6. CHAPTER 2 Smooth and Continuous Company Growth: THE EXCEPTION NOT THE RULE
    (pp. 31-52)

    If you own, lead, or manage a private company, it is likely you have heard that you must grow the business or it will die. If you control, lead, or manage a public company it is likely you also have been told to make your quarterly numbers and that they need to be better than last year’s same quarters results and/or even the last quarter’s results.

    In this chapter, I challenge the validity and practicality of the Growth Mental Model by reviewing six research studies involving public companies and showing that smooth and continuous growth is the exception not the...

  7. CHAPTER 3 Economics: THEORIES OF GROWTH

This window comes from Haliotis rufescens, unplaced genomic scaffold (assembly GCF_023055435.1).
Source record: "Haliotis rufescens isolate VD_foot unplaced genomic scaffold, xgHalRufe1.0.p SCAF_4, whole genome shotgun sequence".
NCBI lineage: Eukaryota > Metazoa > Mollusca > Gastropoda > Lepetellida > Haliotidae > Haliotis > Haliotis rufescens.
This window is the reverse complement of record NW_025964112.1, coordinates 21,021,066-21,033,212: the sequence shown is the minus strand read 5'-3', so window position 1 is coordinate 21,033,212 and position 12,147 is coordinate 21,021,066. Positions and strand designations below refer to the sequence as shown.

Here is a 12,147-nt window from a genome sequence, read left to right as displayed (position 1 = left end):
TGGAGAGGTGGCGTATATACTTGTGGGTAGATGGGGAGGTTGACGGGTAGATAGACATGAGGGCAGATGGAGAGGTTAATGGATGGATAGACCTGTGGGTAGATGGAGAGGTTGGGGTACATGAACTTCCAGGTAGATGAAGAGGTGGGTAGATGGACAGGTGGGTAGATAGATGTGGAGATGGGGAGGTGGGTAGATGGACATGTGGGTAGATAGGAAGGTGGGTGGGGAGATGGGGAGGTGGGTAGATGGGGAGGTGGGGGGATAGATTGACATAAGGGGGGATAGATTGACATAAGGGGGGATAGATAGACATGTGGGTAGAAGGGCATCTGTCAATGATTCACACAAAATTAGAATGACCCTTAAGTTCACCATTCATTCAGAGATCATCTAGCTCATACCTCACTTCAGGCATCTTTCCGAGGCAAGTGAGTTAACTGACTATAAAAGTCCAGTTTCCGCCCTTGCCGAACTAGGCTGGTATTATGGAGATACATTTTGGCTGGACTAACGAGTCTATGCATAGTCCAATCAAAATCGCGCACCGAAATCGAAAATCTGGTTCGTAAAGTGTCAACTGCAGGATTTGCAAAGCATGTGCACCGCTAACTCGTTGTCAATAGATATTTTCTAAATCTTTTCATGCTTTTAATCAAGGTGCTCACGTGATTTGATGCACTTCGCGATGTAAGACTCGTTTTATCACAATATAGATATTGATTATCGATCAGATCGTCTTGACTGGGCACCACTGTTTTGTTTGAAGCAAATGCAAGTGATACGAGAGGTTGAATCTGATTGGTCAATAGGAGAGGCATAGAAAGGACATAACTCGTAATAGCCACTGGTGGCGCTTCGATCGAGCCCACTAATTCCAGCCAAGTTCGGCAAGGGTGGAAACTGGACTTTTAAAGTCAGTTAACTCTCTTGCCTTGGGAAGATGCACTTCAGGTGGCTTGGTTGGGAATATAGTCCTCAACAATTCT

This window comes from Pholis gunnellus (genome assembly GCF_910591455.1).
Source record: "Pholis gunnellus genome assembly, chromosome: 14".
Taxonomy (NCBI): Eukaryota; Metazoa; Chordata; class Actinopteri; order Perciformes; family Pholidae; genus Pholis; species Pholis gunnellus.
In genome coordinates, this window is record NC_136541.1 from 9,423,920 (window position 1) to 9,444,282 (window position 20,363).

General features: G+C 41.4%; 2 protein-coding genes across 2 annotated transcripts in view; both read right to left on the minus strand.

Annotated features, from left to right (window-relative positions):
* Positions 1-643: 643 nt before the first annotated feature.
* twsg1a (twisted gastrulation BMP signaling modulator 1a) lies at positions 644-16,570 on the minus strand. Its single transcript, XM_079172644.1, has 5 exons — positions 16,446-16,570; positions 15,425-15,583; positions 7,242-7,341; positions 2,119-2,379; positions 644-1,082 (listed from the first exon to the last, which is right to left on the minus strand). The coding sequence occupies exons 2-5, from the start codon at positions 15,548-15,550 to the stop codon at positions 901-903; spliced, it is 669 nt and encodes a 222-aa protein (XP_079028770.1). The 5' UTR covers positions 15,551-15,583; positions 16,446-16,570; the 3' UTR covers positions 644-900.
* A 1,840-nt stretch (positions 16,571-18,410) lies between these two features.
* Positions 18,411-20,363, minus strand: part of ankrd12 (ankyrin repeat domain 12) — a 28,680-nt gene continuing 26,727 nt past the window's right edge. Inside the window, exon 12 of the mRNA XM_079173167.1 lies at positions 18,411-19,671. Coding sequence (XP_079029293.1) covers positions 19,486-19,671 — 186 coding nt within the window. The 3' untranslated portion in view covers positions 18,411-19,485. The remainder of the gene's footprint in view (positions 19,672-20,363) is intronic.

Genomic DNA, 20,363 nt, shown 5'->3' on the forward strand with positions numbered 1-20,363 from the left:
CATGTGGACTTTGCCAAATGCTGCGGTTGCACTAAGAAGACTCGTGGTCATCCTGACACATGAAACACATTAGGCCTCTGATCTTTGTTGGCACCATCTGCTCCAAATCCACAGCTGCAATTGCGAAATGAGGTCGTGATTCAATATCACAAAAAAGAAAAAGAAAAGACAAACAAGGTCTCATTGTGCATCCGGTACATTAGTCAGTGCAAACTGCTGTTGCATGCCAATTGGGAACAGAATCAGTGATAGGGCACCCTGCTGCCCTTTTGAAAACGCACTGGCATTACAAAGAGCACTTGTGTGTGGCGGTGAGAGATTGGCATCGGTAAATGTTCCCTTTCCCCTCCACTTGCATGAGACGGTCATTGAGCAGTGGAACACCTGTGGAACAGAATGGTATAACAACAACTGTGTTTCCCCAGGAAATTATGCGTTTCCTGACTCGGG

(pp. 53-72)

    In this chapter, I explore the field of economics, looking for empirical evidence supporting or questioning the validity of the Growth Mental Model.

    Much of economics involves the creation of algebraic macro-production theories that mathematically model inputs and outputs to achieve system equilibrium.¹ Growth means growth of output, and the model theoretically shows the relationship of how much input is needed to produce a specific output. This mathematical formula can be used to create as much or as little growth as desired. So, theoretically, an economist can create a formula that results in smooth and continuous growth. My question is...

  8. CHAPTER 4 Organizational Design and Strategy: THEORIES OF GROWTH
    (pp. 73-96)